Dido, the woman who saved a defeated Aeneas and his men, who allowed them the space and the resources to rebuild their fleet, and who offered him a share in her kingdom as well as undying love, was cast aside. She implored him to wait for favourable winds, to give her time settle into her grief. But he said no; I must go now. As he sailed away, she instructed her sister to build a funeral pyre on which to burn Aeneas’ sword. However, Dido climbed up onto the pyre, fell onto his sword and died, suffering an agonizing death. She is often depicted as a woman lost in her emotion and senseless to rational thought; pulling her hair and crying to the wind as Aeneas sails off. That’s Virgil’s story. Christine has a different take.
It is Reason who introduces the story of Dido, the Phoenician royal princess who escaped the violent machinations of her evil brother Pygmalion (he murdered her husband, Sychaeus). Reason points out that Dido, then known as Elissa, settled the land that came to be Carthage by charming the people who lived there with her grace and generosity. They, in return, offered her as much land as she could gather up in a cowhide. Dido took the cowhide and cut it into a long, thin, continuous strip that she used to map out the circumference of her new kingdom. Reason concludes with the statement that Dido was a constant and just ruler. It is in the next book, when Christine asks if it is as men say, that women are unfaithful lovers, deceptive and malicious in love that Rectitude reminds Christine of the story of Dido and Aeneas:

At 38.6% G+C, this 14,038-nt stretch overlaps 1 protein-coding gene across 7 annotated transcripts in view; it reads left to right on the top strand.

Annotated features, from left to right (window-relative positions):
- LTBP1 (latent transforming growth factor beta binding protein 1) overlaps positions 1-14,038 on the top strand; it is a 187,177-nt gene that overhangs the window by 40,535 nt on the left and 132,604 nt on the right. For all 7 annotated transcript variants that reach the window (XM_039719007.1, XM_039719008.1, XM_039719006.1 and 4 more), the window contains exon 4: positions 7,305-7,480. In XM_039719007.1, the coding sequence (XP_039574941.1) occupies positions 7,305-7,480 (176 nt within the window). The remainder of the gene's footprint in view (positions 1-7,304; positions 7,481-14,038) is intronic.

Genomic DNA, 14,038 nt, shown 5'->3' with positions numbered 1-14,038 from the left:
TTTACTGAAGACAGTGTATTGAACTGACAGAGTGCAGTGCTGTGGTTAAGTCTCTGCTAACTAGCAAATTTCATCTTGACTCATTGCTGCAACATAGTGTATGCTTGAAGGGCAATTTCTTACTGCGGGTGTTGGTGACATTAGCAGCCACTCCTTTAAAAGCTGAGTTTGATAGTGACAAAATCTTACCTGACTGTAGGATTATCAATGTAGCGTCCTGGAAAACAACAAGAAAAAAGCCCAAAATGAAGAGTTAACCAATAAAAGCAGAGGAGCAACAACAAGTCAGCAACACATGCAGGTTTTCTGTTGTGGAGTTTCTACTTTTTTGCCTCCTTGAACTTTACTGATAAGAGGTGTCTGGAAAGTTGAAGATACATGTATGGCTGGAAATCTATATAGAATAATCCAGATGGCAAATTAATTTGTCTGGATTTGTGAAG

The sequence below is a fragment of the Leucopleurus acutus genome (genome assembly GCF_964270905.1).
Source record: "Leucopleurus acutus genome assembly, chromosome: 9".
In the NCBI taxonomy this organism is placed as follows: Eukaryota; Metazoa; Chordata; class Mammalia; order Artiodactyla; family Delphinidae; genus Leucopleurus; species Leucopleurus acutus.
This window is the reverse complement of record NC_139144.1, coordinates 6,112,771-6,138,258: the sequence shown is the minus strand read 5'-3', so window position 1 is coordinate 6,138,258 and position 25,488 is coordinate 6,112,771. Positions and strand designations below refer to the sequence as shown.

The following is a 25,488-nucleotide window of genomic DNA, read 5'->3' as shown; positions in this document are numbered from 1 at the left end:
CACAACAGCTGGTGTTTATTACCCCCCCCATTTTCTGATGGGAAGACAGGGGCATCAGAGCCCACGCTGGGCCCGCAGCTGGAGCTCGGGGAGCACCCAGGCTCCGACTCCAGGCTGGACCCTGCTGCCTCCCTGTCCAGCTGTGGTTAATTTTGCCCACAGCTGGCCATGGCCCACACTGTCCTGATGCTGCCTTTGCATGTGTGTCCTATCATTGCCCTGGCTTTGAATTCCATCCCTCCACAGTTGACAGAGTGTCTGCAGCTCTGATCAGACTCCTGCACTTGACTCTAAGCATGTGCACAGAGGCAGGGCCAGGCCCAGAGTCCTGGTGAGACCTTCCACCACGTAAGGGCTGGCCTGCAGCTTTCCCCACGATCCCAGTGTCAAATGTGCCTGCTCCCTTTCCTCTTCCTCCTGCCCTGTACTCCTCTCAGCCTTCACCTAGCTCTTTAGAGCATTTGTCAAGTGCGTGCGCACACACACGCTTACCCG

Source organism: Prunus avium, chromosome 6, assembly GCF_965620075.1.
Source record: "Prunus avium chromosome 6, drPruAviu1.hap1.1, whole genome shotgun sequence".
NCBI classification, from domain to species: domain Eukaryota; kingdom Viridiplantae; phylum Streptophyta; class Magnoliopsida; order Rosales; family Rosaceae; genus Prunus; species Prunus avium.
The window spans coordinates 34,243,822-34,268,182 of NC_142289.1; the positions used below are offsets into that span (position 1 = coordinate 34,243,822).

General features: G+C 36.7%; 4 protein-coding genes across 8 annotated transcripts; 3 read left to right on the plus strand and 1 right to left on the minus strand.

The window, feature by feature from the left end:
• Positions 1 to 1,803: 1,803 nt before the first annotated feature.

…even though he had given her his pledge never to take any other woman and to be hers forever, he left after she had restored and enriched him with property and ease, his ships refreshed … filled with treasure and wealth, like a woman who had spared no expense where her heart was involved. He departed at night, secretly and treacherously, without any farewells and without her knowledge (p 109)
The Book of the City of Ladies. Christine de Pizan, Translated by Earl Jeffrey Richards, (New York: Persea Books, 1982)
A Medieval Woman’s Mirror of Honor: The Treasury of the City of Ladies. Christine de Pizan, Translated by Charity Cannon Willard, ed. Madeleine Pelner Cosman. (New York: Persea Books, 1989.
Susan Groag Bell, “Christine de Pizan in her Study” Cahiers de recherché médiévales/ Journal of medieval studies, http://crm.revues.org/index3212.html